Exchange Traded Funds (ETFs) are no longer predominantly associated with Equities and Commodities as fixed income ETFs have become known for their rapid expansion over the past few years with market share of European fixed income ETFs having steadily grown from 14% in 2010 to 22% in 2020.  Monthly flows data from ETFGI shows that globally listed fixed income ETFs/ETPs brought net inflows for 2020 to $160.61bn which is higher than the $147.99bn in net inflows fixed income products had attracted YTD in 2019.  Firstly, this article will explore reasons for this sharp increase in fixed income ETF flows such as the global interest rate environment, the Federal Reserve’s involvement in this market and other structural changes in ETF products. We will also focus on how fixed income ETF activity changed as a result of the global pandemic and the future broader implications for the underlying bond market.
What are fixed income ETFs and what has driven their rise in popularity?
Let’s start with ETFs – an exchange traded fund is a type of security that bundles a collection of securities and often, tracks an underlying index. They are similar to mutual funds, however, ETFs are listed on stock exchanges and traded throughout the day like an ordinary stock. Fixed Income ETFs are a type of ETF that exclusively invest in bonds or Treasuries.  Bond ETFs are unique because although they trade throughout the day on a centralised exchange, their underlying bonds are sold OTC (over the counter) by bond brokers. Unlike owning bonds, where the investor receives fixed dividends on a regular schedule, bond ETFs hold assets with different maturity dates, so the value of the coupon can vary by month. However, when interest rates rise, this can harm the price of the ETF, just like an individual bond.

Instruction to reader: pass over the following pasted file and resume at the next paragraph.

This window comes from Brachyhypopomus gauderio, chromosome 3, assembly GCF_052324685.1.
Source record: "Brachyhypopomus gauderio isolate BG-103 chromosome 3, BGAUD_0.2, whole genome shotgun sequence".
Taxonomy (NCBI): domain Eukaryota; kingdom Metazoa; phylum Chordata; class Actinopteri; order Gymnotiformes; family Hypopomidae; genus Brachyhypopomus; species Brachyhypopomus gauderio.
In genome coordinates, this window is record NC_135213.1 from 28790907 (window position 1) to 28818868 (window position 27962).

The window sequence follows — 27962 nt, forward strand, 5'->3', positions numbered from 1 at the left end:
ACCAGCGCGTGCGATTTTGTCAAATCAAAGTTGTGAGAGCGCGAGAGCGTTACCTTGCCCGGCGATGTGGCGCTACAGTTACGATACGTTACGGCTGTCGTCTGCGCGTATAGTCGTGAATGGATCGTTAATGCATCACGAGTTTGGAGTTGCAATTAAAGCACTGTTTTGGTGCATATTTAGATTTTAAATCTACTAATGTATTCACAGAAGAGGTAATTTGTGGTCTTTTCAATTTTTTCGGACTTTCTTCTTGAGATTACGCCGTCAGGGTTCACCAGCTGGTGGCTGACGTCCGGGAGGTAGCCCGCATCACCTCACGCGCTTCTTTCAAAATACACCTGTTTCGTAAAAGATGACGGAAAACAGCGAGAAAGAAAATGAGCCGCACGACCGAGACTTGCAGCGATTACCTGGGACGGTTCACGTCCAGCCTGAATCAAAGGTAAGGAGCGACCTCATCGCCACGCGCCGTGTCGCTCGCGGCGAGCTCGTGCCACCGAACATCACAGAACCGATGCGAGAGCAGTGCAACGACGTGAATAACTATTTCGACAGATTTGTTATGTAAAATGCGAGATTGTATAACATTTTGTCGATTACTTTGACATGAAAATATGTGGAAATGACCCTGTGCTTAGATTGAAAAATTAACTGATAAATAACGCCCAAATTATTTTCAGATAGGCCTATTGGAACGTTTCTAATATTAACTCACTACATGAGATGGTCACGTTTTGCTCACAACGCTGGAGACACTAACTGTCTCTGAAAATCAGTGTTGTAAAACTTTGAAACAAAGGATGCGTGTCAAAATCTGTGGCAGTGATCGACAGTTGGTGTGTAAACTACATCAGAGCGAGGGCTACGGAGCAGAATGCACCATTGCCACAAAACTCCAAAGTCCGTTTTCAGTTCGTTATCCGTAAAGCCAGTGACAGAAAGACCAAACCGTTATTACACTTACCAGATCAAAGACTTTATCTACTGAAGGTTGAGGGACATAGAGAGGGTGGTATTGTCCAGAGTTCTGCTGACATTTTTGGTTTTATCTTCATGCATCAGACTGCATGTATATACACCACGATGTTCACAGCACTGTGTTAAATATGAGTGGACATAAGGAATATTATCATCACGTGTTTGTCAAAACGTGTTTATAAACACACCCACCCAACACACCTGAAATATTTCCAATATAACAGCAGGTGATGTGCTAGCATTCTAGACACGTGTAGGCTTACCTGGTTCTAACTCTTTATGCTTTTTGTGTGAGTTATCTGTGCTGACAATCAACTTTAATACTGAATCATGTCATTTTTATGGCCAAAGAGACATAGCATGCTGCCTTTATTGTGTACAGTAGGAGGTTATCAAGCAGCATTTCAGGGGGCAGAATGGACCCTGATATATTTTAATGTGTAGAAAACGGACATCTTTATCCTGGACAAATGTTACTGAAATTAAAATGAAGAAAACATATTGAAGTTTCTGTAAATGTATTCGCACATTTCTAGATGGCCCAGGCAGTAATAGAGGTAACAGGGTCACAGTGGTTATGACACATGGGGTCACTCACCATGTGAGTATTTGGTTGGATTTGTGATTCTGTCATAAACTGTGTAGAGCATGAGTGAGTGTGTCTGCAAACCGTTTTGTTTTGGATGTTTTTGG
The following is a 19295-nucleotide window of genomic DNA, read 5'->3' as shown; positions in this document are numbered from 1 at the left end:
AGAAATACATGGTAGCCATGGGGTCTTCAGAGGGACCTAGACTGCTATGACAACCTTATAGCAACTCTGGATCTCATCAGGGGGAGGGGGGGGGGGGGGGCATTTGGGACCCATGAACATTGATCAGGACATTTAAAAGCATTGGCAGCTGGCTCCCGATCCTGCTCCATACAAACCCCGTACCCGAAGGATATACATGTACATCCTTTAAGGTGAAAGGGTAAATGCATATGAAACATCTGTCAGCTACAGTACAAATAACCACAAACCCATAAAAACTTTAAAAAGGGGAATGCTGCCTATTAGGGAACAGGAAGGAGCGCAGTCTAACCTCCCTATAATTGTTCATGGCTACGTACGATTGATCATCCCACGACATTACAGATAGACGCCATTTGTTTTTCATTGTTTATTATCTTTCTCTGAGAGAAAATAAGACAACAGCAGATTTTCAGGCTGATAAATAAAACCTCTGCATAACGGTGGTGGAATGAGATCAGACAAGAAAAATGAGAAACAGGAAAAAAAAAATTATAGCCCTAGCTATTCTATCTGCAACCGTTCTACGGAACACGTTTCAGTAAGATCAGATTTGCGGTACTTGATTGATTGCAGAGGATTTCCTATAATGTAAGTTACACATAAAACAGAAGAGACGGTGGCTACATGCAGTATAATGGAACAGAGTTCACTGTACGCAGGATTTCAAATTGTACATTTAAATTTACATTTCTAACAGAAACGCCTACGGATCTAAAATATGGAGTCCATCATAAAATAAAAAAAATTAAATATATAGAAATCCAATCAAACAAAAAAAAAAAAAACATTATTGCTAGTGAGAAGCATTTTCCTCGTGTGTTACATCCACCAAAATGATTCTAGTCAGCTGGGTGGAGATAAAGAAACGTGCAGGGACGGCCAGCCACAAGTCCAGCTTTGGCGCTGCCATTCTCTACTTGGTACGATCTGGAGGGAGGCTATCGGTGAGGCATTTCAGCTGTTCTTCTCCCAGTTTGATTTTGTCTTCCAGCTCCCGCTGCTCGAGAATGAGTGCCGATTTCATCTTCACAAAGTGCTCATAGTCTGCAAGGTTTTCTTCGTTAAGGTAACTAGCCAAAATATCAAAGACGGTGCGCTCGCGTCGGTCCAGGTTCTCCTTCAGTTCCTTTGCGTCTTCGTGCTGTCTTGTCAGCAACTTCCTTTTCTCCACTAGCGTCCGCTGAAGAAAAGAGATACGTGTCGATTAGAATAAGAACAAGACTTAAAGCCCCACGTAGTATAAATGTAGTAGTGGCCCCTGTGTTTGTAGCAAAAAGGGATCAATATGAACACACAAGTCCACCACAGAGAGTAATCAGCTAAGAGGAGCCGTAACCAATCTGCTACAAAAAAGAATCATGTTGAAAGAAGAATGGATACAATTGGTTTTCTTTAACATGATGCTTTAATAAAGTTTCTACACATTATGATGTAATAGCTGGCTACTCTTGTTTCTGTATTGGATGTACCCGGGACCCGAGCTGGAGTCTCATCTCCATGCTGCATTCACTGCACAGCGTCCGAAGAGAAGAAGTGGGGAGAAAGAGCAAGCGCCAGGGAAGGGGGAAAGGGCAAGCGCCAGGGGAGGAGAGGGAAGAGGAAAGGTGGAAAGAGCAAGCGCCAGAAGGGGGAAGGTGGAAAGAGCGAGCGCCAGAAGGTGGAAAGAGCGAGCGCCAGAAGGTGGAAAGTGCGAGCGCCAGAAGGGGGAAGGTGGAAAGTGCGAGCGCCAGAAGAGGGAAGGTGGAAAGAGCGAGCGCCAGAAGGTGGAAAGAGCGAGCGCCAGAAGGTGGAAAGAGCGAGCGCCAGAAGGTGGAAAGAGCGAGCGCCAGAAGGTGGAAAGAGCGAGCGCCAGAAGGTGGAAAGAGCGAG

Historically low levels of global interest rates have been a great environment for bond investors and illustrated well by the four-decade boom in returns on US T-notes (US 10-year Treasury notes). Low interest rates mean that the return on saving money is low and so bonds can provide an alternative safe investment strategy with a higher return. Fixed income ETFs provide exposure to the same benefits and have subsequently risen in popularity. However, with the potential for rising inflation in the future, this may erode the purchasing power of bond’s future cash flows and some believe that this will undermine bond returns and investment strategies will shift towards equities and alternative assets.
In this case, the popularity of fixed income ETFs may diverge from that of its underlying assets as the recent change in ETF products due to the SEC (Securities and Exchange Commission) approving “models” for ETFs where holdings are not required to be published daily, means that active managers can shield their portfolios. As recently stated by BlackRock chief executive Larry Fink at the Morningstar Investment Conference, “We’re seeing more and more active investors using ETFs for active management. They go in and out of passive exposures through ETFs, and the biggest transformation of that is in fixed income”.  As shown by the graph below, global bond ETFs have reached a record pace and 13.4% of net inflows into fixed income ETFs have originated from the actively managed bond sector.
Why was the growth in US and European fixed income ETF popularity not mirrored in the Asian markets?
As shown by the info graphic below, fixed income ETF growth has been rapidly rising in US and Europe but there has been little advancement in the Asia Pacific; this includes Hong Kong, Singapore and Seoul. The trend in Asian countries is for private investors to favour short term profitable opportunities and a general tendency to invest in properties. However, the largest obstacle for bond ETFs are commissions in the private banking sector. In Hong Kong and Singapore, private bankers will expect to be paid a commission for putting their client’s money into a fund and low-fee bond ETFs are deprioritised due to low commissions.
“It’s quite a bit of employment, it’s quite a bit of tax revenue in these two small markets. I do not see any movement [towards banning commissions].” – Aleksey Mironenko, global Head of investment solutions at The Capital Company 
How did Fixed Income ETFs help monetary policy?